Since 1967, Israel has occupied Palestine, controlling the lives and destiny of Palestinians for 50 years.
The Israeli Defense Force (IDF) now regulates the movement of Palestinians within Palestine, their use of water, collects and distributes Palestinian taxes, has built parallel highways throughout Palestine to be used by Israelis and select Palestinians, controls the air space above Palestine, has built a 26-foot wall around Palestine (and in the process cutting Palestinian farmers off from their land and confiscating large portions of land), etc., etc.
This is clearly contrary to international law and our current president’s recent decision to move our embassy to Jerusalem introduces the likelihood of new levels of violence and the continuation of breaking international law.
According to international law, a country cannot invade another country and simply take it over!
In this case Israel has taken Palestinian land, built settlements (a more appropriate word is colonies) and moved in hundreds of thousands of Israelis. The fourth Geneva Convention of 1949 prohibits countries from moving population into territories occupied in a war.
Beyond this, every U.S. president (both Republican and Democrat) since the Israeli invasion of 1969 has condemned these Israeli moves. President Barak Obama, however, became the only U.S. president to abstain from a United Nations Security Council condemnation of Israel, subsequently letting the U.N. Security Council censure Israel — the vote was 14-0 with one abstention — the U.S.
Beyond this are two issues that should haunt Israel in the future. The first concerns the demographic question.
It seems clear that Israel has rejected the two-state solution and is moving toward a one-state existence. This raises the question of what will happen to the nearly 2 million mostly Palestinians who currently live in Israel and do not have democratic rights, and more importantly, what about the nearly two-and-a-half million Palestinians who live in the Occupied West Bank?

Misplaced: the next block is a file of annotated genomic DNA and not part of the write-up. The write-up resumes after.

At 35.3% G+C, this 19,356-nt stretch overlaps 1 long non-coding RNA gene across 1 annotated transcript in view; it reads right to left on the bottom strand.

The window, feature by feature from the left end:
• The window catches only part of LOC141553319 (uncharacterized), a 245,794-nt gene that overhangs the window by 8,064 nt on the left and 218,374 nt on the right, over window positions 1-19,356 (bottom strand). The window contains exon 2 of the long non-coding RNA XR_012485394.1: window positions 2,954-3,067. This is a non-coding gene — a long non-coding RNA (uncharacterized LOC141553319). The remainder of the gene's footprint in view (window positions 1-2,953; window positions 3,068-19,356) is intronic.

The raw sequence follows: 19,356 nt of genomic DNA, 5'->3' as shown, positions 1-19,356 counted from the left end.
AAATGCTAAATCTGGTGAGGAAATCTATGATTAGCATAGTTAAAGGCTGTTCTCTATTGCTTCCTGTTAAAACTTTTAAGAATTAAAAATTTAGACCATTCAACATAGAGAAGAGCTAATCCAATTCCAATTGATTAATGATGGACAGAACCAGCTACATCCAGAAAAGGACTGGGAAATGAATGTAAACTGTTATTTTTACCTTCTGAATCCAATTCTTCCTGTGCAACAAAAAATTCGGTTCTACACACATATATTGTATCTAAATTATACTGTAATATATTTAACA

Will Palestinians reproduce at a faster rate and outnumber Jews? Many have already declared that Israel is an apartheid state, much like South Africa was at one time – a condition that Western nations refused to tolerate and helped destroy. (Shades of Ukraine?)
Another immediate issue is the nonviolent movement known as Boycott, Divestment and Sanctions (BDS). Initiated by Palestinians in 2005 to end the illegal occupation of Palestine and the utilization of this land to produce goods for export.
This movement is especially inspired by the South African anti-apartheid movement which was supported by a plethora of political. educational, religious, civic and even international business groups and corporation.
This is exactly what the nonviolent BDS movement hopes. Already church, educational, sports and entertainment groups have joined and the number is growing. Israel’s response is massive and calls the movement anti-Semitism and is urging groups in the U.S. to pass laws against BDS.
However, there is a long history of such nonviolent movements in the U.S. which were found to be legal and won wide support.
I personally stood on a busy street corner in Jerusalem’s downtown with the Women in Black (Jewish women protesting the occupation of Palestine by Israel) and held a placard supporting human rights for Palestinians.
It should not be assumed that the Jewish community in the U.S. supports the occupation or that all Jewish residents of Israel support the policy. Former Israeli Prime Minister Ehud Barak said in a strong statement in 2016 that Israel has become ‘infected by seeds of fascism.”